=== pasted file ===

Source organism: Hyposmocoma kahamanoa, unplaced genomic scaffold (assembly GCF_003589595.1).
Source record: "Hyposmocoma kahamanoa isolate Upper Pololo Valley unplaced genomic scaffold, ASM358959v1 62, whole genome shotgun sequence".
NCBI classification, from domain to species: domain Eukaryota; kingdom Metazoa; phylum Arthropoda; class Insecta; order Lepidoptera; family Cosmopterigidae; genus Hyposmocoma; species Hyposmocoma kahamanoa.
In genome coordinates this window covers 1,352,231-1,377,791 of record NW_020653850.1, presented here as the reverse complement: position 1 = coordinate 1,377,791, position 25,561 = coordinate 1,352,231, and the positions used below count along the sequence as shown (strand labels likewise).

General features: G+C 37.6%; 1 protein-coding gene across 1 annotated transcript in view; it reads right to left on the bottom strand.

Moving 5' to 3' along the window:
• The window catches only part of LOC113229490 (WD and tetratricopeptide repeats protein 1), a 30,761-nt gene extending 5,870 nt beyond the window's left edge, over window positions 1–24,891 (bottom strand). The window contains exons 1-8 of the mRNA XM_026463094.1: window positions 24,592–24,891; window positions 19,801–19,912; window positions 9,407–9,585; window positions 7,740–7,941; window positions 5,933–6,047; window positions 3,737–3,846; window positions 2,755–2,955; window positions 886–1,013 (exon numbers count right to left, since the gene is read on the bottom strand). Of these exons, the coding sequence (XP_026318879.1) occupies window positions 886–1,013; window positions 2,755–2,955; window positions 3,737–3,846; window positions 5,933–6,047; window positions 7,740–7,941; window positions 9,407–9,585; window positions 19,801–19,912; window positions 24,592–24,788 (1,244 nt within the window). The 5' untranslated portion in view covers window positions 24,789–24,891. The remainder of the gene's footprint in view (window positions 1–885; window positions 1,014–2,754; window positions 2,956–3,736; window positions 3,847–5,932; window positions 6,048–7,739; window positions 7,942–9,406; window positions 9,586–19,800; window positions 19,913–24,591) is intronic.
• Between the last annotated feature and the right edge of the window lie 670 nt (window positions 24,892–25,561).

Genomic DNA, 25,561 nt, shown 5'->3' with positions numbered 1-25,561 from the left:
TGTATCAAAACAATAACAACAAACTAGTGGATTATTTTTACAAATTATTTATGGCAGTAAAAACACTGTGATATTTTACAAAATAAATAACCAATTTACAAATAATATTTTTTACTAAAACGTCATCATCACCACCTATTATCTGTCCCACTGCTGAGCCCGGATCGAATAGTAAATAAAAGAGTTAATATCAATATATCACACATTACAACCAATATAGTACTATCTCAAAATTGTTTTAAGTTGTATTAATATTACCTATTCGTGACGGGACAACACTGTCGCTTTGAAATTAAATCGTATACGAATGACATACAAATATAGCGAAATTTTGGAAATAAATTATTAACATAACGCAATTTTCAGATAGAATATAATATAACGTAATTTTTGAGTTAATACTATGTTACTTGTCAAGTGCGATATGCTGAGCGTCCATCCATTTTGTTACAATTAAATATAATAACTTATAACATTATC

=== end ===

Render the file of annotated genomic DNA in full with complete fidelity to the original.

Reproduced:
Source organism: Hyposmocoma kahamanoa, unplaced genomic scaffold (assembly GCF_003589595.1).
Source record: "Hyposmocoma kahamanoa isolate Upper Pololo Valley unplaced genomic scaffold, ASM358959v1 62, whole genome shotgun sequence".
NCBI classification, from domain to species: domain Eukaryota; kingdom Metazoa; phylum Arthropoda; class Insecta; order Lepidoptera; family Cosmopterigidae; genus Hyposmocoma; species Hyposmocoma kahamanoa.
In genome coordinates this window covers 1,352,231-1,377,791 of record NW_020653850.1, presented here as the reverse complement: position 1 = coordinate 1,377,791, position 25,561 = coordinate 1,352,231, and the positions used below count along the sequence as shown (strand labels likewise).

General features: G+C 37.6%; 1 protein-coding gene across 1 annotated transcript in view; it reads right to left on the bottom strand.

Moving 5' to 3' along the window:
• The window catches only part of LOC113229490 (WD and tetratricopeptide repeats protein 1), a 30,761-nt gene extending 5,870 nt beyond the window's left edge, over window positions 1–24,891 (bottom strand). The window contains exons 1-8 of the mRNA XM_026463094.1: window positions 24,592–24,891; window positions 19,801–19,912; window positions 9,407–9,585; window positions 7,740–7,941; window positions 5,933–6,047; window positions 3,737–3,846; window positions 2,755–2,955; window positions 886–1,013 (exon numbers count right to left, since the gene is read on the bottom strand). Of these exons, the coding sequence (XP_026318879.1) occupies window positions 886–1,013; window positions 2,755–2,955; window positions 3,737–3,846; window positions 5,933–6,047; window positions 7,740–7,941; window positions 9,407–9,585; window positions 19,801–19,912; window positions 24,592–24,788 (1,244 nt within the window). The 5' untranslated portion in view covers window positions 24,789–24,891. The remainder of the gene's footprint in view (window positions 1–885; window positions 1,014–2,754; window positions 2,956–3,736; window positions 3,847–5,932; window positions 6,048–7,739; window positions 7,942–9,406; window positions 9,586–19,800; window positions 19,913–24,591) is intronic.
• Between the last annotated feature and the right edge of the window lie 670 nt (window positions 24,892–25,561).

Genomic DNA, 25,561 nt, shown 5'->3' with positions numbered 1-25,561 from the left:
TGTATCAAAACAATAACAACAAACTAGTGGATTATTTTTACAAATTATTTATGGCAGTAAAAACACTGTGATATTTTACAAAATAAATAACCAATTTACAAATAATATTTTTTACTAAAACGTCATCATCACCACCTATTATCTGTCCCACTGCTGAGCCCGGATCGAATAGTAAATAAAAGAGTTAATATCAATATATCACACATTACAACCAATATAGTACTATCTCAAAATTGTTTTAAGTTGTATTAATATTACCTATTCGTGACGGGACAACACTGTCGCTTTGAAATTAAATCGTATACGAATGACATACAAATATAGCGAAATTTTGGAAATAAATTATTAACATAACGCAATTTTCAGATAGAATATAATATAACGTAATTTTTGAGTTAATACTATGTTACTTGTCAAGTGCGATATGCTGAGCGTCCATCCATTTTGTTACAATTAAATATAATAACTTATAACATTATC